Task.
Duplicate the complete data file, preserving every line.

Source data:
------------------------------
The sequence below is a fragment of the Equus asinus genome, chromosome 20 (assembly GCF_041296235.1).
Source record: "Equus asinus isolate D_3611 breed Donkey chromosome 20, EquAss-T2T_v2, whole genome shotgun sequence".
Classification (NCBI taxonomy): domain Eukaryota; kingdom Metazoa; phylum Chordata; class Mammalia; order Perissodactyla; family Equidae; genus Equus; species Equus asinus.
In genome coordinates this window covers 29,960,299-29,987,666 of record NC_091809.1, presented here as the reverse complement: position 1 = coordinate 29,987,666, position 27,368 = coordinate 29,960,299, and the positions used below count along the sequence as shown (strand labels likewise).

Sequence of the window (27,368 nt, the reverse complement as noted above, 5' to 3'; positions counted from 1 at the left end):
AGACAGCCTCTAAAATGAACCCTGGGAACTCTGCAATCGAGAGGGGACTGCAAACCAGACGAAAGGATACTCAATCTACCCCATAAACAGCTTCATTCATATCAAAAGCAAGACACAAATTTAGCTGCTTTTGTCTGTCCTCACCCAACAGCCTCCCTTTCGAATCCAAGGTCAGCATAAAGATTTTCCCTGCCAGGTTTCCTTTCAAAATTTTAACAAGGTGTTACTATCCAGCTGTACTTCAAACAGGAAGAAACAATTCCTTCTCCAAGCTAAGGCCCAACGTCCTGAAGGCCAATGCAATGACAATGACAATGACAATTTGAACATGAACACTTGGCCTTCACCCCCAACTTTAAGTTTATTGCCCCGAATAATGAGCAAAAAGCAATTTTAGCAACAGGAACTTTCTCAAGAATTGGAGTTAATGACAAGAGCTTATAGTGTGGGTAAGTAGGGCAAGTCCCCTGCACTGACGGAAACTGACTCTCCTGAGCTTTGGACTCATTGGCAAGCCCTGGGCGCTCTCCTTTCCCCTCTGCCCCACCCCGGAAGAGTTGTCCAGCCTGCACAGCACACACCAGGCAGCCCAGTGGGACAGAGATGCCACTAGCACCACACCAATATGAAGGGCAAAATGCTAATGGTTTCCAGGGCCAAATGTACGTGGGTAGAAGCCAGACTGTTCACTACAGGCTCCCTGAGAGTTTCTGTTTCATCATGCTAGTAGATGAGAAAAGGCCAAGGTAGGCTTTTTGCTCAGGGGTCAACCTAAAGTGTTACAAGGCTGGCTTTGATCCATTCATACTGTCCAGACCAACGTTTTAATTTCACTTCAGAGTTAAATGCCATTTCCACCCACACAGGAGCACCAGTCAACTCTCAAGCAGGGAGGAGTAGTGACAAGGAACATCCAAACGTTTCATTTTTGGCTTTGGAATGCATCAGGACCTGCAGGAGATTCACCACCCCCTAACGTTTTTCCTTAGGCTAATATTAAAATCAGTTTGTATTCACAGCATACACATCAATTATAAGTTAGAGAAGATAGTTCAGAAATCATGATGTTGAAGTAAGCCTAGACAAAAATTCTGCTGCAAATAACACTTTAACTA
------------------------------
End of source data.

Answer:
The sequence below is a fragment of the Equus asinus genome, chromosome 20 (assembly GCF_041296235.1).
Source record: "Equus asinus isolate D_3611 breed Donkey chromosome 20, EquAss-T2T_v2, whole genome shotgun sequence".
Classification (NCBI taxonomy): domain Eukaryota; kingdom Metazoa; phylum Chordata; class Mammalia; order Perissodactyla; family Equidae; genus Equus; species Equus asinus.
In genome coordinates this window covers 29,960,299-29,987,666 of record NC_091809.1, presented here as the reverse complement: position 1 = coordinate 29,987,666, position 27,368 = coordinate 29,960,299, and the positions used below count along the sequence as shown (strand labels likewise).

Sequence of the window (27,368 nt, the reverse complement as noted above, 5' to 3'; positions counted from 1 at the left end):
AGACAGCCTCTAAAATGAACCCTGGGAACTCTGCAATCGAGAGGGGACTGCAAACCAGACGAAAGGATACTCAATCTACCCCATAAACAGCTTCATTCATATCAAAAGCAAGACACAAATTTAGCTGCTTTTGTCTGTCCTCACCCAACAGCCTCCCTTTCGAATCCAAGGTCAGCATAAAGATTTTCCCTGCCAGGTTTCCTTTCAAAATTTTAACAAGGTGTTACTATCCAGCTGTACTTCAAACAGGAAGAAACAATTCCTTCTCCAAGCTAAGGCCCAACGTCCTGAAGGCCAATGCAATGACAATGACAATGACAATTTGAACATGAACACTTGGCCTTCACCCCCAACTTTAAGTTTATTGCCCCGAATAATGAGCAAAAAGCAATTTTAGCAACAGGAACTTTCTCAAGAATTGGAGTTAATGACAAGAGCTTATAGTGTGGGTAAGTAGGGCAAGTCCCCTGCACTGACGGAAACTGACTCTCCTGAGCTTTGGACTCATTGGCAAGCCCTGGGCGCTCTCCTTTCCCCTCTGCCCCACCCCGGAAGAGTTGTCCAGCCTGCACAGCACACACCAGGCAGCCCAGTGGGACAGAGATGCCACTAGCACCACACCAATATGAAGGGCAAAATGCTAATGGTTTCCAGGGCCAAATGTACGTGGGTAGAAGCCAGACTGTTCACTACAGGCTCCCTGAGAGTTTCTGTTTCATCATGCTAGTAGATGAGAAAAGGCCAAGGTAGGCTTTTTGCTCAGGGGTCAACCTAAAGTGTTACAAGGCTGGCTTTGATCCATTCATACTGTCCAGACCAACGTTTTAATTTCACTTCAGAGTTAAATGCCATTTCCACCCACACAGGAGCACCAGTCAACTCTCAAGCAGGGAGGAGTAGTGACAAGGAACATCCAAACGTTTCATTTTTGGCTTTGGAATGCATCAGGACCTGCAGGAGATTCACCACCCCCTAACGTTTTTCCTTAGGCTAATATTAAAATCAGTTTGTATTCACAGCATACACATCAATTATAAGTTAGAGAAGATAGTTCAGAAATCATGATGTTGAAGTAAGCCTAGACAAAAATTCTGCTGCAAATAACACTTTAACTA